In most commercial buildings, either a direct expansion or a chilled/hot water distribution system is utilized. The cooling equipment is typically located on the roof (as shown) or in an indoor mechanical room.
The air handling units are located either in the same rooftop enclosure, ceiling mounted, or in remote equipment rooms.
Many buildings will have separate airside systems for the perimeter and interior zones. The perimeter system must largely react to the outdoor temperature, exposure, and the solar effect, as well as occupant, ventilation, lighting, and equipment loads. They must provide both cooling and heating as required for occupant comfort or to meet equipment needs.
The interior zones typically only require cooling (except for top floors) and must react to occupant, ventilation, lighting, and equipment loads. If there are no occupants and the lighting and equipment are off, there is no load (except for the ventilation required).
Some systems need no distribution. These include space heaters, room air conditioners, and room heat pumps, or unitary cooling units that are located where heating or cooling is needed.
Air Handling Units
The air handling units typically consist of component sections selected to do the assigned air mixing, cleaning, cooling & dehumidifying, and heating & humidifying functions. There are numerous configurations to meet the needs of the building (i.e. horizontal, vertical, blow-through, draw-through, multi-zone, etc.).
Figure 1 from the ASHRAE HVAC Systems and Equipment Handbook chapter 1 shows a typical draw-through central system that supplies conditioned air to a single zone or to multiple zones. These units include various component sections of mixing dampers and chambers, filters, cooling and heating coils, humidifiers, and air circulating fan(s).
Space requirements and loads fix the quantity and quality of supplied air. Air gains and losses heat by contacting the cooling and heating coils (heat transfer surfaces) and by mixing with air of another condition. Some of this mixing is intentional, as at the outdoor air intake, other mixing is the result of the physical characteristics of a particular component, as when untreated air passes without contacting the fins of a coil (bypass factor).
Cooling may be direct expansion of a refrigerant in the coil or use chilled water. Heating may be electric resistance, steam or hot water. Fans may be of several types, typically centrifugal or axial types and the filters selected to clean the circulating air and dampers to mix return and outdoor air - all to the degree specified for the indoor air quality desired.
Air Handler - Indoor Units
A number of manufacturers offer units ranging from under 700 cfm up to 50,000+ cfm. Unit arrangement flexibility is available in draw-through, blow-through, 2 & 3 deck multi-zone, and stacked units, which can include features of custom design leakage rates, double sloped drain pans, high efficiency filtration options, and sound attenuators. Cabinet construction can include double walls, gasketed access-for-service panels & doors with hinged or removable options, extended coil connections, and flexibility in shipping with easy to assemble shipping sections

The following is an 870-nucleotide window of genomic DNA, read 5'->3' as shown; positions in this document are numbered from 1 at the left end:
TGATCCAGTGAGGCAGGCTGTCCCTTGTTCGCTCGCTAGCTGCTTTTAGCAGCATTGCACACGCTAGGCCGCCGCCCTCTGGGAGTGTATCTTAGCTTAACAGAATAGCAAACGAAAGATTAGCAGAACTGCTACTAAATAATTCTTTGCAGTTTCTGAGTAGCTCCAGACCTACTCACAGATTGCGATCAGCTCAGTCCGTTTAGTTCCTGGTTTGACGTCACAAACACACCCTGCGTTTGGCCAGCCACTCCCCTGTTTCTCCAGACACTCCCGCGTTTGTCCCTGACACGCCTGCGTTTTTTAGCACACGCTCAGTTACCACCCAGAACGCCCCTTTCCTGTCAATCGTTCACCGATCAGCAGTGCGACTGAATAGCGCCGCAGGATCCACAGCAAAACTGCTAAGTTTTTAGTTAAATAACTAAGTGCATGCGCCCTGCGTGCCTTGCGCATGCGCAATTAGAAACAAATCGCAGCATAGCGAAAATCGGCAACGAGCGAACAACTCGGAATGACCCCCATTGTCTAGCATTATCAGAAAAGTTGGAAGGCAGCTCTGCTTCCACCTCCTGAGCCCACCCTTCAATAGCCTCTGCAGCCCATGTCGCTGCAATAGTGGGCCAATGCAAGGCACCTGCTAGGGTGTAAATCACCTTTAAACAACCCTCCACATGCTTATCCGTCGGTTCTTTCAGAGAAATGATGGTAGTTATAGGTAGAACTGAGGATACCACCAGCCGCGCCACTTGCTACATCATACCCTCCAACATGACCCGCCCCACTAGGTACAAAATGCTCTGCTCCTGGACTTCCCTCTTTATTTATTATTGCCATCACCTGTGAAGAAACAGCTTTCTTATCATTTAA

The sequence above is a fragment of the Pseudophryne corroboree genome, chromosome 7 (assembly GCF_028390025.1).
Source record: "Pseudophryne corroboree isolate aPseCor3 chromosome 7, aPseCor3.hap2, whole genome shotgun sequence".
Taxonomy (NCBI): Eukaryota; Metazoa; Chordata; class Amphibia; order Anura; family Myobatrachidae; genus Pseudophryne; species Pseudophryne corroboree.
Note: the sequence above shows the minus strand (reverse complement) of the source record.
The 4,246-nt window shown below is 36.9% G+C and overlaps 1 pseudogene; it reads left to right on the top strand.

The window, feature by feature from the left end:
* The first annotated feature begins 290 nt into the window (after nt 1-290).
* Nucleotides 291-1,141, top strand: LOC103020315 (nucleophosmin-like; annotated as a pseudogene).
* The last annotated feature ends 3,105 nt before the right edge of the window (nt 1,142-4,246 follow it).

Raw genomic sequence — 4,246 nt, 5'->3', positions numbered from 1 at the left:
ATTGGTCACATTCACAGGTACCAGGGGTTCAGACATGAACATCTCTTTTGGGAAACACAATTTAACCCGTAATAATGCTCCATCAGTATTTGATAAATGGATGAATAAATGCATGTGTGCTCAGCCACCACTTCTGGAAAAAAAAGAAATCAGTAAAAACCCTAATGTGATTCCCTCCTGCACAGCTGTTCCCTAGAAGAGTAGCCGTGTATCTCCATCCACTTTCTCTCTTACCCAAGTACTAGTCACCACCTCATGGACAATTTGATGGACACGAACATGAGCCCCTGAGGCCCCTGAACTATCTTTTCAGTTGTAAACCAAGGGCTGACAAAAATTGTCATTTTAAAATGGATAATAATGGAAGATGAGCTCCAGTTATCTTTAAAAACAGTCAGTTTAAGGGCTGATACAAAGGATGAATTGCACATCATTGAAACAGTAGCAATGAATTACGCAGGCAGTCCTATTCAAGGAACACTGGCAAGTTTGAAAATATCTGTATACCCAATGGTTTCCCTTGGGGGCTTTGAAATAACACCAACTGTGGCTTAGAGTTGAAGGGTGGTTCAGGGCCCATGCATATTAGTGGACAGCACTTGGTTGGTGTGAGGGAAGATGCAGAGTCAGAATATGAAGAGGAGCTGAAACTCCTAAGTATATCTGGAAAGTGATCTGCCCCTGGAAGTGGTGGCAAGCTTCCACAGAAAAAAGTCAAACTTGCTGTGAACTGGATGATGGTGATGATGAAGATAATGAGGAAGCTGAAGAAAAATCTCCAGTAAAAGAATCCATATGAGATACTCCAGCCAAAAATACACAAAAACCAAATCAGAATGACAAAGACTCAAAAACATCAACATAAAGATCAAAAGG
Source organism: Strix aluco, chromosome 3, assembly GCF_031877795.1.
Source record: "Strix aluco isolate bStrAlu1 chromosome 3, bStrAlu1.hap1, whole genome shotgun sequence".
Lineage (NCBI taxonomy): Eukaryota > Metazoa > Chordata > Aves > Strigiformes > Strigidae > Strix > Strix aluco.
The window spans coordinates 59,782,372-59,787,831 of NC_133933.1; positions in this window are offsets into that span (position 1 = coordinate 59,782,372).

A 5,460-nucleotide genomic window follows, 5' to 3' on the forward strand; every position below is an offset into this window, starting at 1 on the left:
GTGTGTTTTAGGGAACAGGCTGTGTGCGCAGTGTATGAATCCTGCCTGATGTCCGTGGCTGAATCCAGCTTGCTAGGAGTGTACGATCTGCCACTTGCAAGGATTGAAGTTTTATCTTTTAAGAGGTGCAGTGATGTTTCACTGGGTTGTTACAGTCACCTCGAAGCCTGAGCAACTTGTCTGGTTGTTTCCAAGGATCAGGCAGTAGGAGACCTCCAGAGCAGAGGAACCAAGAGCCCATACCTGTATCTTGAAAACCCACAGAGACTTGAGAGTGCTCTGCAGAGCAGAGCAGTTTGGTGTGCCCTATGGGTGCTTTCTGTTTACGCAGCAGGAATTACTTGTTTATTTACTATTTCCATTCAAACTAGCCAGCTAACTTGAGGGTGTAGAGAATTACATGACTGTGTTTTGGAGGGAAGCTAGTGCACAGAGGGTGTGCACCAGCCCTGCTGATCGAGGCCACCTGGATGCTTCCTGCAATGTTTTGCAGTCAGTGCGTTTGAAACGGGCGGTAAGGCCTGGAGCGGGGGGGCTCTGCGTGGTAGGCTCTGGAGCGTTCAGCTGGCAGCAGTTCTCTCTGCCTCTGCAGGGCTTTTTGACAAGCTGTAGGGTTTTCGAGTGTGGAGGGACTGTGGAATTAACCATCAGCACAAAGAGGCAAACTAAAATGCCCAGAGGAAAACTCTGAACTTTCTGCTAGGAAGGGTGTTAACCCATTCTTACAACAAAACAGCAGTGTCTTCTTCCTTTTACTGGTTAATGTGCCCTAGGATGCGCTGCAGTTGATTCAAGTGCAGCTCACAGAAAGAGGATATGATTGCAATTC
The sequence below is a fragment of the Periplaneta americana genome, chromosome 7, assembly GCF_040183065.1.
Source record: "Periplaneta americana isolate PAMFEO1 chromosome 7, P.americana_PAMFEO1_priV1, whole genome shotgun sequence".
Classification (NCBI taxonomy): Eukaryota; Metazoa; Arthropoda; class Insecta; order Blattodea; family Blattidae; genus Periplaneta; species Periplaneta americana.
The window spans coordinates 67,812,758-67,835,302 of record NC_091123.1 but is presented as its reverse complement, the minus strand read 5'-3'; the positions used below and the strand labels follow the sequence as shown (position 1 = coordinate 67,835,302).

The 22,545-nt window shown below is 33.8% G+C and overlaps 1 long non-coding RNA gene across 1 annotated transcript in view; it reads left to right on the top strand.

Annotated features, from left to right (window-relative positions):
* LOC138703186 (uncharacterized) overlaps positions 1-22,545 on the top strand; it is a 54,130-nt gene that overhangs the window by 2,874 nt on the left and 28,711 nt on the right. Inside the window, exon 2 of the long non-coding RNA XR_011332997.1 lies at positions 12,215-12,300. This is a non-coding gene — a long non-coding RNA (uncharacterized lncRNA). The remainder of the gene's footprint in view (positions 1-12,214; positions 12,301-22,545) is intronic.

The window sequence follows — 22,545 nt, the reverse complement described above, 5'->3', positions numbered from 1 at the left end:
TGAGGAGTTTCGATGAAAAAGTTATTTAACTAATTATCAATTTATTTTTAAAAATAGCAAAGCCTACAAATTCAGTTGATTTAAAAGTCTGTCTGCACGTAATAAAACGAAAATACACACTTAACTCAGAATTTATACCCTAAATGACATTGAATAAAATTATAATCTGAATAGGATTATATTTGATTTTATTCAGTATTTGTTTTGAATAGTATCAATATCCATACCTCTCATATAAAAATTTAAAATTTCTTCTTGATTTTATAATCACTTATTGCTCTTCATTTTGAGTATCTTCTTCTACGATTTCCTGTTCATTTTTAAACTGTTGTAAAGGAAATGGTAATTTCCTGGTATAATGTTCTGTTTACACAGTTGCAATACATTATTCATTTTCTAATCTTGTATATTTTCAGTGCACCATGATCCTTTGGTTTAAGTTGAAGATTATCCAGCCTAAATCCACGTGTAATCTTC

Other options may include multiple housed and plenum fans, coil options - face areas, rows, circuiting, fin spacing, materials, fluid types, filtration options, blenders, attenuators, plenums, and multiple base rail heights to meet condensate trapping requirements. The major makers also have ARI certified fan and coil performance.
Air systems use ductwork to distribute heated or cooled air throughout the building. The duct system is a collection of channels that distribute conditioned air to the various rooms. This system can make a big difference in both the cost and the effectiveness of heating and cooling. It also has an important effect on the comfort and health of the occupants.
Ducts can be rectangular, oval or round metallic, fibrous glass, and flexible in configuration. They may also be insulated for sound and thermal purposes.
Air Diffusing Equipment
Air diffusing equipment introduces air into a conditioned space to obtain a desired indoor atmospheric environment. Supply air outlets introduce air to the space while return and exhaust air is removed from a space through return and exhaust inlets. Various manufacturers offer a wide variety of types of diffusing equipment.
LINEAR SLOT OUTLETS
A linear slot outlet is a long narrow air supply device with an aspect ratio generally greater than 10 to 1. Linear outlets can be installed in multiple sections to achieve long, continuous lengths or installed as a discrete length in a modular ceiling. It can consist of a single slot or multiple slots. Linear diffusers are typically designed for supply applications, but they are also commonly used as a return inlet to provide a consistent architectural appearance.
Ceiling diffuser outlets usually have either a radial or directional discharge parallel to the mounting surface. Diffusers with adjustable deflectors that allow the discharge to be directed perpendicular to the mounting surface are available, as are round, square, and rectangular ceiling diffusers. A ceiling diffuser consists of an outer shell, which contains a duct collar, and an internal deflector, which defines the diffuser's performance, including the discharge pattern and direction.
Designers have a number of airside systems from which to choose to best meet their client's needs. For this discussion, these include all-air, air-water, and all-water systems.
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